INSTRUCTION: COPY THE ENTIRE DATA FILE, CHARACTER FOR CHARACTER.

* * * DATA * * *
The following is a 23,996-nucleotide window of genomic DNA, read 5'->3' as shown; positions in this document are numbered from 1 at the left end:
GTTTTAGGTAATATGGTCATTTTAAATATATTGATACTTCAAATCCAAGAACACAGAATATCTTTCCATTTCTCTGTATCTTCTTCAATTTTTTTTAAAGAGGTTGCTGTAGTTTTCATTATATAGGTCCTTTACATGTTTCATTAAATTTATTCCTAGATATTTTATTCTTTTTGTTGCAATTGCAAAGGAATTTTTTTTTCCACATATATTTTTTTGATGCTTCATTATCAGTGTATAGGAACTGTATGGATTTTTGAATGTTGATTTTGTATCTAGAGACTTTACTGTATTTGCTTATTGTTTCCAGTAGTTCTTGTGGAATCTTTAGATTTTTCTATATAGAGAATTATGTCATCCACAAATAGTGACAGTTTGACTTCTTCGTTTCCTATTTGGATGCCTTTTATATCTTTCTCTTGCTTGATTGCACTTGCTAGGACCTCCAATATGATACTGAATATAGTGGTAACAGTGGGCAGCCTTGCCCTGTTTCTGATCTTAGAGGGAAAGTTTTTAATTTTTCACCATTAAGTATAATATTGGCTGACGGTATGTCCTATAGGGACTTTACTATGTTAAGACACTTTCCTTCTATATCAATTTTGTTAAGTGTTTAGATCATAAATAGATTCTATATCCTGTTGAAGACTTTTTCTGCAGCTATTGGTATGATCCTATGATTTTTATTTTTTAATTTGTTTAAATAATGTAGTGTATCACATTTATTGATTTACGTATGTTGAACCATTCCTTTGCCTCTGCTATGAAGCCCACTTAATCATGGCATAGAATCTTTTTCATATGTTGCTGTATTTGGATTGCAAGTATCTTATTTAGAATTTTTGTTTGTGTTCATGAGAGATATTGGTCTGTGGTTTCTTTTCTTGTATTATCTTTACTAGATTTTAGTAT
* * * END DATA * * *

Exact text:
The following is a 23,996-nucleotide window of genomic DNA, read 5'->3' as shown; positions in this document are numbered from 1 at the left end:
GTTTTAGGTAATATGGTCATTTTAAATATATTGATACTTCAAATCCAAGAACACAGAATATCTTTCCATTTCTCTGTATCTTCTTCAATTTTTTTTAAAGAGGTTGCTGTAGTTTTCATTATATAGGTCCTTTACATGTTTCATTAAATTTATTCCTAGATATTTTATTCTTTTTGTTGCAATTGCAAAGGAATTTTTTTTTCCACATATATTTTTTTGATGCTTCATTATCAGTGTATAGGAACTGTATGGATTTTTGAATGTTGATTTTGTATCTAGAGACTTTACTGTATTTGCTTATTGTTTCCAGTAGTTCTTGTGGAATCTTTAGATTTTTCTATATAGAGAATTATGTCATCCACAAATAGTGACAGTTTGACTTCTTCGTTTCCTATTTGGATGCCTTTTATATCTTTCTCTTGCTTGATTGCACTTGCTAGGACCTCCAATATGATACTGAATATAGTGGTAACAGTGGGCAGCCTTGCCCTGTTTCTGATCTTAGAGGGAAAGTTTTTAATTTTTCACCATTAAGTATAATATTGGCTGACGGTATGTCCTATAGGGACTTTACTATGTTAAGACACTTTCCTTCTATATCAATTTTGTTAAGTGTTTAGATCATAAATAGATTCTATATCCTGTTGAAGACTTTTTCTGCAGCTATTGGTATGATCCTATGATTTTTATTTTTTAATTTGTTTAAATAATGTAGTGTATCACATTTATTGATTTACGTATGTTGAACCATTCCTTTGCCTCTGCTATGAAGCCCACTTAATCATGGCATAGAATCTTTTTCATATGTTGCTGTATTTGGATTGCAAGTATCTTATTTAGAATTTTTGTTTGTGTTCATGAGAGATATTGGTCTGTGGTTTCTTTTCTTGTATTATCTTTACTAGATTTTAGTAT